"To live outside the law you must be honest" -Bob Dylan
I just finished "Gang Leader for a Day", a memior in which sociologist Sudhir Venkatesh recounts his days as a University of Chicago graduate student, most of which were spent hanging out in the Robert Taylor Homes with one of Chicago's most successful crack selling gangs.
My personal interest in gang culture began with my teaching days on the west side of Chicago. Over the course of my first year I gradually realized the extent to which gang affiliations were affecting the culture of my classroom and the school at large. Four sesasons of The Wire widened my interest by showing how the drug trade intersects with every other aspect of city life.
Venkatesh's story starts with an ill-advised trip to a local housing project as a first-year sociology student, in which he tries to get anyone to answer the asanine survey questions he has prepared (question one: "How does it feel to be black and poor?") He is detained overnight and nearly killed by the local gang members on suspicion of being a scout for a rival gang. But their leader, J.T., recognizes Venkatesh for the naive outsider he is, and advises him to dispense with the surveys. "With people like us, you should hang out, get to know what they do, how they do it."
The rest of the book, and indeed Venkatesh's entire graduate research, is predicated on the unlikely interest J.T. takes in Venkatesh and his project. He believes Venkatesh will write his biography (Venkatesh does little to contradict this misconception) and gives him guided tours on nearly every aspect of the gang's operations, often trying to cast himself as a philanthropic community organizer. In time, Venkatesh's research branches out to other forces in project life: prosititutes, odd-job hustlers, community workers, religious leaders, CHA (Chicago Housing Authority) representatives, and police, each playing complex and often morally ambiguous roles.
There is much of interest here from a complex systems perspective, but the place to start is probably the multiple roles the gang plays in project life.
First and foremost, the gang is a business. It exists to make money, most of which goes to the upper management. In the case of the Black Kings gang that ran the towers in this story, the business was primarily crack cocaine, though they also extorted "protection" money from other formal and informal businesses in and around the towers.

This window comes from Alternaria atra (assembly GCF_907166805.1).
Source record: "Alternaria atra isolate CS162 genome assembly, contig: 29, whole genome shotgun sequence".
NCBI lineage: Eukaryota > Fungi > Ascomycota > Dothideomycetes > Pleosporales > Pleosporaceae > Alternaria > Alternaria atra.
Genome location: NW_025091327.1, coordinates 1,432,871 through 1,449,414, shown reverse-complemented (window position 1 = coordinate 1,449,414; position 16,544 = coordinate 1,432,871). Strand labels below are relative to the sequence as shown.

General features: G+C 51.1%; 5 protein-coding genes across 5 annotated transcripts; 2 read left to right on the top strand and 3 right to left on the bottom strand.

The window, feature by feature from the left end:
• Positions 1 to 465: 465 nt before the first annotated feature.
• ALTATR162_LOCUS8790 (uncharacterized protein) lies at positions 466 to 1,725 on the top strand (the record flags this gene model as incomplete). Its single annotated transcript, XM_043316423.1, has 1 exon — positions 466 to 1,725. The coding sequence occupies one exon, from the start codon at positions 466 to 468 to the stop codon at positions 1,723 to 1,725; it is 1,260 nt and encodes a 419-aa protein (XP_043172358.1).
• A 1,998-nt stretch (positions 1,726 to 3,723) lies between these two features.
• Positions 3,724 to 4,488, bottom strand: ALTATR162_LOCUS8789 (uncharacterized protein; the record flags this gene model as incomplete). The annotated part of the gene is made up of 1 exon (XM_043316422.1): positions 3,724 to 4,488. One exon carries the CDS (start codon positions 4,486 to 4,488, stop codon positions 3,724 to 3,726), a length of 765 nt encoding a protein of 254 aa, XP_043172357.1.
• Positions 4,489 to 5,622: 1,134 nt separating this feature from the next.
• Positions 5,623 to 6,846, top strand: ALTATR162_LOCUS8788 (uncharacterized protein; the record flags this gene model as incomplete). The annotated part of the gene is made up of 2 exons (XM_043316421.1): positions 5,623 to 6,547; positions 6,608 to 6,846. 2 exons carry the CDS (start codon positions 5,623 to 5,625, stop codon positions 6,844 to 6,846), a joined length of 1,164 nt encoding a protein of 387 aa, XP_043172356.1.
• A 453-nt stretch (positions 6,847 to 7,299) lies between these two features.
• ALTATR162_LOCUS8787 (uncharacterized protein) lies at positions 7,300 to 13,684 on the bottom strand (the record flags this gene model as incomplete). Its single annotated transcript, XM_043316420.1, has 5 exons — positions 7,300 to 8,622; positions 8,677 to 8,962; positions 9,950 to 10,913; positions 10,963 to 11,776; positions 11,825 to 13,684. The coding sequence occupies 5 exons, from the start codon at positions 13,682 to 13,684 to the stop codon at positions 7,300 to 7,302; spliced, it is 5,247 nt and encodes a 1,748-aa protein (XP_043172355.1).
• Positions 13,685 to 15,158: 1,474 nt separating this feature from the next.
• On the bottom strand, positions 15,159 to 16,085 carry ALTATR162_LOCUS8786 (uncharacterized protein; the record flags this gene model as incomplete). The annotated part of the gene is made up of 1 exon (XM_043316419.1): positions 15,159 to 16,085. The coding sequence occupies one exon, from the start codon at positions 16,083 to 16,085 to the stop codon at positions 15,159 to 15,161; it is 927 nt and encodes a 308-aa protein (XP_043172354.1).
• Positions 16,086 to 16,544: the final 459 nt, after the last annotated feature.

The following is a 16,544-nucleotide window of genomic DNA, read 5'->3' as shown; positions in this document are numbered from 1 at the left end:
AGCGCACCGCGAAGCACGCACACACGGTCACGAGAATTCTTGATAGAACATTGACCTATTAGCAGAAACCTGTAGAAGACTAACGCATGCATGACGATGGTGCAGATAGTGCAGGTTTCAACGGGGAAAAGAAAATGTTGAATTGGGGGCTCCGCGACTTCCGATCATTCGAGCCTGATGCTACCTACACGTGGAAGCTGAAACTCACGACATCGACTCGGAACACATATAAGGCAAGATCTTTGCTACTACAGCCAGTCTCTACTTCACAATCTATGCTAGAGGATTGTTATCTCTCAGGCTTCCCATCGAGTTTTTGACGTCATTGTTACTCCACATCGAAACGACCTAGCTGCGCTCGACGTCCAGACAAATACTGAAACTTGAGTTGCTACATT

However, because of the nature of the business, it wouldn't do to have cops, social workers, and other civil servants roaming around the projects. The gang was largely effective in keeping these unwanteds out, but this meant there was a vacuum in terms of keeping order, resolving disputes, and looking after children. The gang stepped in to fill part of this vacuum. They helped negotiate conflicts between tenants, and mete justice when it seemed necessary. Sometimes they even helped clean the tower hallways. And J.T. instituted a rule that no one could join the gang unless they had graduated high school.
Despite J.T.'s talk of helping the community, the primary reasons for this behavior were financial, not altruistic. Any violence in the building would attract the attention of the cops, which in turn would disrupt operations and scare away customers. It was therefore in their interest to resolve disputes peacefully, or to administer punishment so that a wronged party would not take matters into their own hands. Keeping teenagers in school would also cut down on unwanted violence, and produce workers better able to handle money.
The relevant complex systems principle here is homeostasis: the regulation of one's internal environment. In order to compete effectively against other forces (gangs, police, etc.), the Black Kings had to reduce competition and discord within their own gang and the community in which they operated.
There's so much more to Venkatesh's story than I could possibly relate here, so I'll end by giving the book a full-throated recommendation. Although his naivite is often cringeworthy, his experiences provide a window into a complex world that operates so differently from the societies most of us inhabit.